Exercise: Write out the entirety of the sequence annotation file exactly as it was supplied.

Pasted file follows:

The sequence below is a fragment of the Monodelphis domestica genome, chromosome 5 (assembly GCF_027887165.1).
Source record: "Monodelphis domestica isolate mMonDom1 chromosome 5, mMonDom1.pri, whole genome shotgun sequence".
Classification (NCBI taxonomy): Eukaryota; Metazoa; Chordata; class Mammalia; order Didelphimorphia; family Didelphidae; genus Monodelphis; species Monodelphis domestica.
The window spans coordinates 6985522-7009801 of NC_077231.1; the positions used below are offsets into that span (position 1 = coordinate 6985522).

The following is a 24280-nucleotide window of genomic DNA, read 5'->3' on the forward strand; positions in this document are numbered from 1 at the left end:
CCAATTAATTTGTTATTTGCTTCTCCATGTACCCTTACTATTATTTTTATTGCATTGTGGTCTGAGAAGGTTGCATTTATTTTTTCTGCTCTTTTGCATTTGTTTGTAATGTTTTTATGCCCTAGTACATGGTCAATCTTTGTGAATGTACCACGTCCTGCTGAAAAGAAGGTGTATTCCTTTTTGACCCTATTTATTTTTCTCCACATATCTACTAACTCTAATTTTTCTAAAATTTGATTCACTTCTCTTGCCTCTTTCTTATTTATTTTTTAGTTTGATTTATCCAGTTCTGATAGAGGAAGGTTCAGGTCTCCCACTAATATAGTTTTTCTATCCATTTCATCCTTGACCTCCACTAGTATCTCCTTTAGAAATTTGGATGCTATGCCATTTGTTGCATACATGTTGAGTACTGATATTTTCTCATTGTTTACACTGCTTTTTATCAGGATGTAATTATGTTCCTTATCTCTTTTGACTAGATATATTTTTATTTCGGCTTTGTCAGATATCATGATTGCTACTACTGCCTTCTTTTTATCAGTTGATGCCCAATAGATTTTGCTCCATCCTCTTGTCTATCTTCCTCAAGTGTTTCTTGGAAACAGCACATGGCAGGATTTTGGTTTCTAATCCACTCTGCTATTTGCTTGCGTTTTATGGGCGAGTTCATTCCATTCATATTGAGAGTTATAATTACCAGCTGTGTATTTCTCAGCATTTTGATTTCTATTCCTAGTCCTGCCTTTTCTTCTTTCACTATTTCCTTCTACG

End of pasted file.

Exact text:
The sequence below is a fragment of the Monodelphis domestica genome, chromosome 5 (assembly GCF_027887165.1).
Source record: "Monodelphis domestica isolate mMonDom1 chromosome 5, mMonDom1.pri, whole genome shotgun sequence".
Classification (NCBI taxonomy): Eukaryota; Metazoa; Chordata; class Mammalia; order Didelphimorphia; family Didelphidae; genus Monodelphis; species Monodelphis domestica.
The window spans coordinates 6985522-7009801 of NC_077231.1; the positions used below are offsets into that span (position 1 = coordinate 6985522).

The following is a 24280-nucleotide window of genomic DNA, read 5'->3' on the forward strand; positions in this document are numbered from 1 at the left end:
CCAATTAATTTGTTATTTGCTTCTCCATGTACCCTTACTATTATTTTTATTGCATTGTGGTCTGAGAAGGTTGCATTTATTTTTTCTGCTCTTTTGCATTTGTTTGTAATGTTTTTATGCCCTAGTACATGGTCAATCTTTGTGAATGTACCACGTCCTGCTGAAAAGAAGGTGTATTCCTTTTTGACCCTATTTATTTTTCTCCACATATCTACTAACTCTAATTTTTCTAAAATTTGATTCACTTCTCTTGCCTCTTTCTTATTTATTTTTTAGTTTGATTTATCCAGTTCTGATAGAGGAAGGTTCAGGTCTCCCACTAATATAGTTTTTCTATCCATTTCATCCTTGACCTCCACTAGTATCTCCTTTAGAAATTTGGATGCTATGCCATTTGTTGCATACATGTTGAGTACTGATATTTTCTCATTGTTTACACTGCTTTTTATCAGGATGTAATTATGTTCCTTATCTCTTTTGACTAGATATATTTTTATTTCGGCTTTGTCAGATATCATGATTGCTACTACTGCCTTCTTTTTATCAGTTGATGCCCAATAGATTTTGCTCCATCCTCTTGTCTATCTTCCTCAAGTGTTTCTTGGAAACAGCACATGGCAGGATTTTGGTTTCTAATCCACTCTGCTATTTGCTTGCGTTTTATGGGCGAGTTCATTCCATTCATATTGAGAGTTATAATTACCAGCTGTGTATTTCTCAGCATTTTGATTTCTATTCCTAGTCCTGCCTTTTCTTCTTTCACTATTTCCTTCTACG